At 5 cents each, redeeming bottles and cans is how some New Yorkers make ends meet.

"I am retired already, so this is like a supplement for my check,” says one bottle collector. 


What You Need To Know

  • Operating for a decade, “Sure We Can” is the city’s only nonprofit recycling center.

  • It collects about 10 million bottles and cans a year, but its lease ends on June 30.

  • The site’s owner wants to sell the Bushwick property for $3 million.

  • The group is looking for city funds to buy the property and continue its self-sustaining operation.


Dozens bring their containers here to a recycling center in Bushwick called "Sure We Can." Located on a 15,000-square-foot lot, the site collects more than 10 million cans and bottles a year. It's the city's only nonprofit redemption center, and says its mission is to empower the community by fostering inclusiveness and environmental responsibilty.

But now, the center is in jeopardy of being evicted. 

"Compared with the area, we cannot find such a place at all,” says Executive Director Ana Martinez de Luco. “Impossible with this rent at this point. So it's impossible, yes."



The facility pays $5,500 in monthly rent. Organizers say the model is self-sustaining at that rate. While the so-called "canners" make a nickel for each return, the beverage companies pay eight-and-a-half cents when they recover them. The extra money goes to paying rent and keeping a handful of people on staff.

The group has been successfully operating for 10 years. But the neighborhood is being gentrifed. On the same block, there are old industrial buildings converted into artist lofts and trendy bars. The property owners are looking to cash out.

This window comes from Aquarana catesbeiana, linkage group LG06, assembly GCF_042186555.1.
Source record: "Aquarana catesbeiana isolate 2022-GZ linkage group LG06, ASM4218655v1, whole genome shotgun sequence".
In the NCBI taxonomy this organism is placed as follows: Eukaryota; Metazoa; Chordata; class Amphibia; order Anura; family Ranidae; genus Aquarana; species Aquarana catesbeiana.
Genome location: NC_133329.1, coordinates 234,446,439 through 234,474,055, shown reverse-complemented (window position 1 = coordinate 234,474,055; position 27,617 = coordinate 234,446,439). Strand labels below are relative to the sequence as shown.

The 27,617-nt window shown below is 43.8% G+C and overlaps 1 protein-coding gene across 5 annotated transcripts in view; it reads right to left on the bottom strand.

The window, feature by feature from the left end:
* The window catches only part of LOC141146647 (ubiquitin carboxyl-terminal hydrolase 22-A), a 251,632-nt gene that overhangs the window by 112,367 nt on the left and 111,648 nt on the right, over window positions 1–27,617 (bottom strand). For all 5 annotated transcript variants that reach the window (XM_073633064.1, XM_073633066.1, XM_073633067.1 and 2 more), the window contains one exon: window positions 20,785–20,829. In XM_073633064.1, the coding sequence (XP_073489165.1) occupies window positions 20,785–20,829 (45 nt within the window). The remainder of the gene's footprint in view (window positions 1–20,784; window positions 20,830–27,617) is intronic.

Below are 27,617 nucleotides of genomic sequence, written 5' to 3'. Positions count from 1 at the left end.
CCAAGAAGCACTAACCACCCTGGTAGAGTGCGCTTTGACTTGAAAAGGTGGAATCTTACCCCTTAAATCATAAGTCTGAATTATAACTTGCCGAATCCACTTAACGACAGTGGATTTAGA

“Even in 2013, they started to tell us they want to sell. So since then, they told us they would like to sell to us, but we need to find the money," says Martinez-de Luco.

The pricetag for the property is $3 million, which is the equivalent of 60 million free cans. 

"Last February, when we paid the rent, they gave us a letter saying April 30 should be the last day. So we panicked,” says Martinez-de Luco. “The coronavirus saved us in a way."


Now the group is hoping to get the money it needs to buy the site with the city's help. They say they've been lobbying their City Councilman, Antonio Reynoso, and the Brooklyn Borough President for one-time funding to come from this city budget, which has yet to be approved. 

"It's just once. I mean, we live without the money of the taxpayer. So we just hope they will consider it,” says Martinez-de Luco.

Right now, the recycling center's lease has only been extended until June 30.